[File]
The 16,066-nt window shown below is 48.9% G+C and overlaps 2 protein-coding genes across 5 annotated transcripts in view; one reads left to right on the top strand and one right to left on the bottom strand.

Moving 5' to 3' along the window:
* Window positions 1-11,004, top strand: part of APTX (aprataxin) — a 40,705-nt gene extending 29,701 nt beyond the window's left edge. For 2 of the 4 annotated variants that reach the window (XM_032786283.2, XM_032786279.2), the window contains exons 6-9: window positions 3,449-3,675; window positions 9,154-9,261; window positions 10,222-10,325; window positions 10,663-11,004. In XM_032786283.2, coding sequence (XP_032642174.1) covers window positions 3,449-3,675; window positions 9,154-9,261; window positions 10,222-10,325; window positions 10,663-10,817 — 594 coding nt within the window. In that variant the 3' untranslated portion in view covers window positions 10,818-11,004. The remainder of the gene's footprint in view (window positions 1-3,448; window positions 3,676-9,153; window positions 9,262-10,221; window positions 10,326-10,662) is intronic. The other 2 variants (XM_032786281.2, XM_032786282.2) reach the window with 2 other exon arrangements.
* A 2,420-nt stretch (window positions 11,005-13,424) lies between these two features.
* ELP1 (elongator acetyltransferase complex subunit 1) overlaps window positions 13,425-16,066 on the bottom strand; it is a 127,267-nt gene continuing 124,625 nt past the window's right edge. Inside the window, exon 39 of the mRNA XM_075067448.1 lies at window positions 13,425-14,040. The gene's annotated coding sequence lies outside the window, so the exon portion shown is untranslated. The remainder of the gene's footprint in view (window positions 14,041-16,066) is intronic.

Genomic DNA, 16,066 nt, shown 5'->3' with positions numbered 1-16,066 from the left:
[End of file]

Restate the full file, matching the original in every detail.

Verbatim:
The 16,066-nt window shown below is 48.9% G+C and overlaps 2 protein-coding genes across 5 annotated transcripts in view; one reads left to right on the top strand and one right to left on the bottom strand.

Moving 5' to 3' along the window:
* Window positions 1-11,004, top strand: part of APTX (aprataxin) — a 40,705-nt gene extending 29,701 nt beyond the window's left edge. For 2 of the 4 annotated variants that reach the window (XM_032786283.2, XM_032786279.2), the window contains exons 6-9: window positions 3,449-3,675; window positions 9,154-9,261; window positions 10,222-10,325; window positions 10,663-11,004. In XM_032786283.2, coding sequence (XP_032642174.1) covers window positions 3,449-3,675; window positions 9,154-9,261; window positions 10,222-10,325; window positions 10,663-10,817 — 594 coding nt within the window. In that variant the 3' untranslated portion in view covers window positions 10,818-11,004. The remainder of the gene's footprint in view (window positions 1-3,448; window positions 3,676-9,153; window positions 9,262-10,221; window positions 10,326-10,662) is intronic. The other 2 variants (XM_032786281.2, XM_032786282.2) reach the window with 2 other exon arrangements.
* A 2,420-nt stretch (window positions 11,005-13,424) lies between these two features.
* ELP1 (elongator acetyltransferase complex subunit 1) overlaps window positions 13,425-16,066 on the bottom strand; it is a 127,267-nt gene continuing 124,625 nt past the window's right edge. Inside the window, exon 39 of the mRNA XM_075067448.1 lies at window positions 13,425-14,040. The gene's annotated coding sequence lies outside the window, so the exon portion shown is untranslated. The remainder of the gene's footprint in view (window positions 14,041-16,066) is intronic.

Genomic DNA, 16,066 nt, shown 5'->3' with positions numbered 1-16,066 from the left: